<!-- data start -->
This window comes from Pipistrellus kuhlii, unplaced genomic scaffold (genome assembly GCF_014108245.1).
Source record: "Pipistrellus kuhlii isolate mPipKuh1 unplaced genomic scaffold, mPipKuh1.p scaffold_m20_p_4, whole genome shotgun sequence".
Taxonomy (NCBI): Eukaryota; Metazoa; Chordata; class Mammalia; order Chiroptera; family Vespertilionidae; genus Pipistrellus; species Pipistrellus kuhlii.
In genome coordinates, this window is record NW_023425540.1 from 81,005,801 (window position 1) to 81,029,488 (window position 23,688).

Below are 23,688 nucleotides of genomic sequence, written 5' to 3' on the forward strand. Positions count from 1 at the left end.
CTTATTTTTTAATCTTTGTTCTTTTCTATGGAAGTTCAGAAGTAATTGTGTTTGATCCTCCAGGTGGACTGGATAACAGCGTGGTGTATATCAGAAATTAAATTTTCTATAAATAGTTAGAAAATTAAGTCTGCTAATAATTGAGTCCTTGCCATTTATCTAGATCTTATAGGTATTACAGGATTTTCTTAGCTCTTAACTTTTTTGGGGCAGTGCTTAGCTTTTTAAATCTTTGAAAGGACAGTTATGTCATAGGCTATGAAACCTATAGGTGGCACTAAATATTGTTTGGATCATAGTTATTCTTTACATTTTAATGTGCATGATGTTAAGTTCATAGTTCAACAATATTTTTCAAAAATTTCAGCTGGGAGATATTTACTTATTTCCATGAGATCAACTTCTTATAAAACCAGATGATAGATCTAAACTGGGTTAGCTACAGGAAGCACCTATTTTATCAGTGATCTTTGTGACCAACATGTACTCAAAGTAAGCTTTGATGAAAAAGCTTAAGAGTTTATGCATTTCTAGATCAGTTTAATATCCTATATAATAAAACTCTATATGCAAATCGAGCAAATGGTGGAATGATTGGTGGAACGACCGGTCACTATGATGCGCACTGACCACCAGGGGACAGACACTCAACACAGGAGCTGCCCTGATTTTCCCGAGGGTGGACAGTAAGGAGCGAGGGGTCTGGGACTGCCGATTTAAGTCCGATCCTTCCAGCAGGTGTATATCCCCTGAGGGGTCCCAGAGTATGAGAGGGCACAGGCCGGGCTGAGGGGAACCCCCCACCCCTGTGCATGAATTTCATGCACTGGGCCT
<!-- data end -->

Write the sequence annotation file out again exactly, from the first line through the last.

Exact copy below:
This window comes from Pipistrellus kuhlii, unplaced genomic scaffold (genome assembly GCF_014108245.1).
Source record: "Pipistrellus kuhlii isolate mPipKuh1 unplaced genomic scaffold, mPipKuh1.p scaffold_m20_p_4, whole genome shotgun sequence".
Taxonomy (NCBI): Eukaryota; Metazoa; Chordata; class Mammalia; order Chiroptera; family Vespertilionidae; genus Pipistrellus; species Pipistrellus kuhlii.
In genome coordinates, this window is record NW_023425540.1 from 81,005,801 (window position 1) to 81,029,488 (window position 23,688).

Below are 23,688 nucleotides of genomic sequence, written 5' to 3' on the forward strand. Positions count from 1 at the left end.
CTTATTTTTTAATCTTTGTTCTTTTCTATGGAAGTTCAGAAGTAATTGTGTTTGATCCTCCAGGTGGACTGGATAACAGCGTGGTGTATATCAGAAATTAAATTTTCTATAAATAGTTAGAAAATTAAGTCTGCTAATAATTGAGTCCTTGCCATTTATCTAGATCTTATAGGTATTACAGGATTTTCTTAGCTCTTAACTTTTTTGGGGCAGTGCTTAGCTTTTTAAATCTTTGAAAGGACAGTTATGTCATAGGCTATGAAACCTATAGGTGGCACTAAATATTGTTTGGATCATAGTTATTCTTTACATTTTAATGTGCATGATGTTAAGTTCATAGTTCAACAATATTTTTCAAAAATTTCAGCTGGGAGATATTTACTTATTTCCATGAGATCAACTTCTTATAAAACCAGATGATAGATCTAAACTGGGTTAGCTACAGGAAGCACCTATTTTATCAGTGATCTTTGTGACCAACATGTACTCAAAGTAAGCTTTGATGAAAAAGCTTAAGAGTTTATGCATTTCTAGATCAGTTTAATATCCTATATAATAAAACTCTATATGCAAATCGAGCAAATGGTGGAATGATTGGTGGAACGACCGGTCACTATGATGCGCACTGACCACCAGGGGACAGACACTCAACACAGGAGCTGCCCTGATTTTCCCGAGGGTGGACAGTAAGGAGCGAGGGGTCTGGGACTGCCGATTTAAGTCCGATCCTTCCAGCAGGTGTATATCCCCTGAGGGGTCCCAGAGTATGAGAGGGCACAGGCCGGGCTGAGGGGAACCCCCCACCCCTGTGCATGAATTTCATGCACTGGGCCT